As NYC Health Department Cracks Down in Coronavirus Hotspots, Non-Essential Businesses Fear Closure

Tags: Currents Brooklyn, NY, Business, Coronavirus, Health, Mayor Bill de Blasio, Media, Queens, NY, Small Buisness

By Jessica Easthope

The threat of closing is once again looming over non-essential businesses.

In recent weeks eight neighborhoods have been identified as having clusters of new COVID-19 cases, prompting the city and Health Department to take action.

“Now we have a bigger problem on our hands and the situation particularly in Southern Brooklyn is causing great concern,” said Mayor Bill de Blasio.

Mayor de Blasio took no questions during a bill signing Sept. 28 but last week he warned the city would ramp up safety enforcement if needed.

“If there are particular institutions, organizations, businesses that are not being responsive to the need to protect everyone, we’re going to be clear about the enforcement needed there,” said Mayor Bill de Blasio.

The New York City Health Department said if new COVID-19 cases continue to rise in hotspots like Williamsburg, the city could ban gatherings of more than 10 people, hand out fines and close private schools and non-essential businesses.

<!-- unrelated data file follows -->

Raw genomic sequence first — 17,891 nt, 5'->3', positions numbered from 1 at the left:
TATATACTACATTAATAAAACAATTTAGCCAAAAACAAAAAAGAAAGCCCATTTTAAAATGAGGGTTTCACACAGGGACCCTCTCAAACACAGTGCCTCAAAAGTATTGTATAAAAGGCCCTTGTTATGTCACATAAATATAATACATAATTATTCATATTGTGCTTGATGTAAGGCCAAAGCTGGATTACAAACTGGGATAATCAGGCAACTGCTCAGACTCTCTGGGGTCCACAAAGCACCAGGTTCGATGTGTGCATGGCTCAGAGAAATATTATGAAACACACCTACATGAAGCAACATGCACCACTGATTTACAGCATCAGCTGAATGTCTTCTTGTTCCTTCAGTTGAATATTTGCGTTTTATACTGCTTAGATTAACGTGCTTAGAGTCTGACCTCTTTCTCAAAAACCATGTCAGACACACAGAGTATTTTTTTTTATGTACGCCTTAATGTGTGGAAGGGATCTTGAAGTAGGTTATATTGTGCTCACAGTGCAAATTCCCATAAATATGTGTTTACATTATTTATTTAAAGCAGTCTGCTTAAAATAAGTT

“We don’t want to again have to close down businesses, we don’t want to have more restrictions, there are easier ways for us to go on with our lives,” said Dr. Mitch Katz the CEO, of NYC Health + Hospitals.

Most of the problematic areas account for more than 20 percent of the city’s new cases. Gravesend, Brooklyn alone accounts for seven percent. But it’s not only an increase in cases that has city officials on high alert – there’s also a rise in hospitalizations.

On September 15 there were 26 people in New York City hospitalized with COVID-19, on Sept 26 that number shot up to 278.

One of the hotspots is Williamsburg where Gabe Haim and his twin brother Danny own The Brooklyn Barber. During the months they were closed, they lost 70 percent of their business.

“We lost a lot of our clients, people are not getting haircuts anymore because they’re not going out, everything is shut down, we don’t need to look good,” Gabe said.

Already struggling to pay their nearly $30,000 monthly rent across three locations, losing the clients that came back would be devastating.

“We’re staying open a little later just to grab some more clients, and the clients are giving us a little bit more for tips just to survive,“ said Gabe.

According to the New York City Health Department, Monday, the only action the agency has taken is an increase in safety inspections.